be of men."
                       Mark 8:32-33

       This vignette is quite instructive. "Mark" is supposedly that
disciple who is Peter's "interpreter" yet he is not above pointing out
that Jesus had a problem with "the Rock" from the beginning. Here Peter,
the Jew closest to Jesus, cannot be above repraoch. It is he who also
denies his Master three times during Jesus' trial.

    "And as Peter was beneath in the palace, there cometh one of the
     maids of the high priest: And when she saw Peter warming himself,
     she looked upon him, and said, And thou also wast with Jesus of
     Nazareth. But he denied, saying, I know not, neither understand I
     what thou sayest. And he went out into the porch; and the cock
                       Mark 14:66-68

       Peter, Jesus Jewish leiutennant is not obedient. How different
from Paul, the apostle to the gentiles, who always obeys the voice of
his lord.

    "For he taught his disciples, and said unto them, The Son of man
    is delivered into the hands of men, and they shall kill him; and
    after that he is killed, he shall rise the third day. But they
    understood not that saying, and were afraid to ask him.... And he
    sat down, and called the twelve, and saith unto them, If any man
    desire to be first, the same shall be last of all, and servant of
                       Mark 9:31-32,35

       Jesus disciples are all Jews who are supposed to know about
messianic prophecies but they are completely ignorant of any such
dealing with the culmination of their master's mission, and they are
afriad to ask. It is interesting to speculate how Jews who were NOT
followers of Jesus were supposed to recognize his messianic role when
his own close followers did not. The Jews desire to be first in the
messianic kingdom but they shall be the last.

    "Thou knowest the commandments, Do not commit adultery, Do not
    kill, Do not steal, Do not bear false witness, Defraud not, Honour
    thy father and mother. And he answered and said unto him, Master,
    all these have I observed from my youth. Then Jesus beholding him
    loved him, and said unto him, One thing thou lackest: go thy way,
    sell whatsoever thou hast, and give to the poor, and thou shalt have
    treasure in heaven: and come, take up the cross, and follow me.
    And he was sad at that saying, and went away grieved: for he had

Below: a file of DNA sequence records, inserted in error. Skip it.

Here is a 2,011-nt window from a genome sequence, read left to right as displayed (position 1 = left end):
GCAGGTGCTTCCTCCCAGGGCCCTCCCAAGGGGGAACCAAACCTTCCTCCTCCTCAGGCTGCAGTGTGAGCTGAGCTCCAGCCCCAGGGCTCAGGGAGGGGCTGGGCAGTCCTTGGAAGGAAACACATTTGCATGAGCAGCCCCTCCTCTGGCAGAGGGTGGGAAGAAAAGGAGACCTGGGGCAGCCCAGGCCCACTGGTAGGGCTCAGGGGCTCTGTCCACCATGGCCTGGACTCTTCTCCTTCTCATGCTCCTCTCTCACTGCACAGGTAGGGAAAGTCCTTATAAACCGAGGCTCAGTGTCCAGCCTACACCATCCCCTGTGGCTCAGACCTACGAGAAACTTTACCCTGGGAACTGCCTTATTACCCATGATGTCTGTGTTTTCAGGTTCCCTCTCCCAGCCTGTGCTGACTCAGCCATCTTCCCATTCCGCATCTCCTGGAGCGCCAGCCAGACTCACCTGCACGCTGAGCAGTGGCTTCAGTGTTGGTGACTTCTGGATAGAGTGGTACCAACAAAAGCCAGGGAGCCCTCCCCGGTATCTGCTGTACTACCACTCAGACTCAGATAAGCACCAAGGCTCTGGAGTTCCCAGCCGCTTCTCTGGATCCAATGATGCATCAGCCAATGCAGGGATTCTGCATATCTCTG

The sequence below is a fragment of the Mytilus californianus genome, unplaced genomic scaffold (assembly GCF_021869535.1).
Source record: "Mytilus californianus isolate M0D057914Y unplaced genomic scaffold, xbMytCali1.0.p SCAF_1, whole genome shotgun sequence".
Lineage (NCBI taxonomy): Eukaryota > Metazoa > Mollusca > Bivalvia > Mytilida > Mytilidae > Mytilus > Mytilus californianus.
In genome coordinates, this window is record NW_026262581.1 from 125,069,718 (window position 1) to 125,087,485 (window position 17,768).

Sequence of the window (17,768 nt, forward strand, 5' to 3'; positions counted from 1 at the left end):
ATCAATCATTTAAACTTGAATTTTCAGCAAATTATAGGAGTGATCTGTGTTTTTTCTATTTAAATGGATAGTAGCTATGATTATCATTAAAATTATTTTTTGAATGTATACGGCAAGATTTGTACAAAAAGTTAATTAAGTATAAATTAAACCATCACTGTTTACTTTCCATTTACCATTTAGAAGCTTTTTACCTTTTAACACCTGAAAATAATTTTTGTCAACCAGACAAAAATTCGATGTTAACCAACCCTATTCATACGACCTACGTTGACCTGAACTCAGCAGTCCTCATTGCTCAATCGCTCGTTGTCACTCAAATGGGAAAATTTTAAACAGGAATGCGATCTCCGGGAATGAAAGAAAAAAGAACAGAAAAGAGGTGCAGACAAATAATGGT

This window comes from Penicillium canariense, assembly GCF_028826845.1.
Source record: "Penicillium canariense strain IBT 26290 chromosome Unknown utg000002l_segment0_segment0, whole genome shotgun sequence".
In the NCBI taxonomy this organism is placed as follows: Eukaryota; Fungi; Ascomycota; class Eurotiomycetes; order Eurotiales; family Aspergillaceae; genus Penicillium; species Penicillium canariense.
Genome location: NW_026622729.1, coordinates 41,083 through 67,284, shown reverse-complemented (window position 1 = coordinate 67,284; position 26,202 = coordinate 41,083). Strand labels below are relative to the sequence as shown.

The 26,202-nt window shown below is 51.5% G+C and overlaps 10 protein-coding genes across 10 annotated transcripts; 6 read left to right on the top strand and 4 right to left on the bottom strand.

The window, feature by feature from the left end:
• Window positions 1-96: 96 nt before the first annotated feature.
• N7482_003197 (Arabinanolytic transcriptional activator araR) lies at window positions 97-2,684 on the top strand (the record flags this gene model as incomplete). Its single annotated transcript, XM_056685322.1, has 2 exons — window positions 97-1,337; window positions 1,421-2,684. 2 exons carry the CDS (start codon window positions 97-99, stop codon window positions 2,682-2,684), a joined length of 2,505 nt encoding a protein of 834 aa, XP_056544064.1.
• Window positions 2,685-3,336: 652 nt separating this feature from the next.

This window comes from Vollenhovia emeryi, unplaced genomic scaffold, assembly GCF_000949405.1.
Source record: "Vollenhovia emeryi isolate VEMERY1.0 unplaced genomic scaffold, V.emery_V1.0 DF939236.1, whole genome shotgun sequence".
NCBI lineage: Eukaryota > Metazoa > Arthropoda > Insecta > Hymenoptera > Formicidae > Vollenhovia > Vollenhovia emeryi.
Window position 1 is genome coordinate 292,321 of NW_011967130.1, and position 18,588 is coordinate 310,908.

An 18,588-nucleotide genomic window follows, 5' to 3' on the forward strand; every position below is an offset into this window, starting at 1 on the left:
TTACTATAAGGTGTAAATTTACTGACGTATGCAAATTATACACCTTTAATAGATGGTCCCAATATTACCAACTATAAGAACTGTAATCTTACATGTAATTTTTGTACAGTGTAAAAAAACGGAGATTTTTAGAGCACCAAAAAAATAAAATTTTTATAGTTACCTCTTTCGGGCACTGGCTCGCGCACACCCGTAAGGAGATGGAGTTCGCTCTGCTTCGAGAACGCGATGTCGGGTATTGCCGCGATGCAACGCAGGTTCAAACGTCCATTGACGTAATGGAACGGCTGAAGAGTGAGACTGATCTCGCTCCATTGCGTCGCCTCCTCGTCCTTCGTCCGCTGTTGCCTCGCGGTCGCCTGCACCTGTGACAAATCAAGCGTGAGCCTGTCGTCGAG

great possessions."
                       Mark 10:19-22

       The Jews know the commandments but they are more into materiality
than into spirituality or compassion, so they will not "take up the
cross" to follow Jesus. The implication is that Jews were given the
opportunity to follow but they knowingly rejected Jesus' message.

    "And Jesus answered and said, while he taught in the temple, How
     say the scribes that Christ is the son of David? For David
     himself said by the Holy Ghost, The Lord said to my Lord, Sit
     thou on my right hand, till I make thine enemies thy footstool.
     David therefore himself calleth him Lord; and whence is he
     then his son? And the common people heard him gladly. And he
     said unto them in his doctrine, Beware of the scribes, which love
     to go in long clothing, and love salutations in the marketplaces,
     And the chief seats in the synagogues, and the uppermost rooms
     at feasts: Which devour widows'houses, and for a pretence make
     long prayers: these shall receive greater damnation."
                       Mark 12:35-40

       The people, in the final analysis, have been misled by the
religious leaders. They have told the people to look for an earthly
messiah-king to militarily and politically restore the kingdom of David.
But it is now evident that the messiah has to be someone greater than
that, someone more universal than a mere Jewish king. Jesus therefore
is made to tell "the common people" to disregard these hypocritical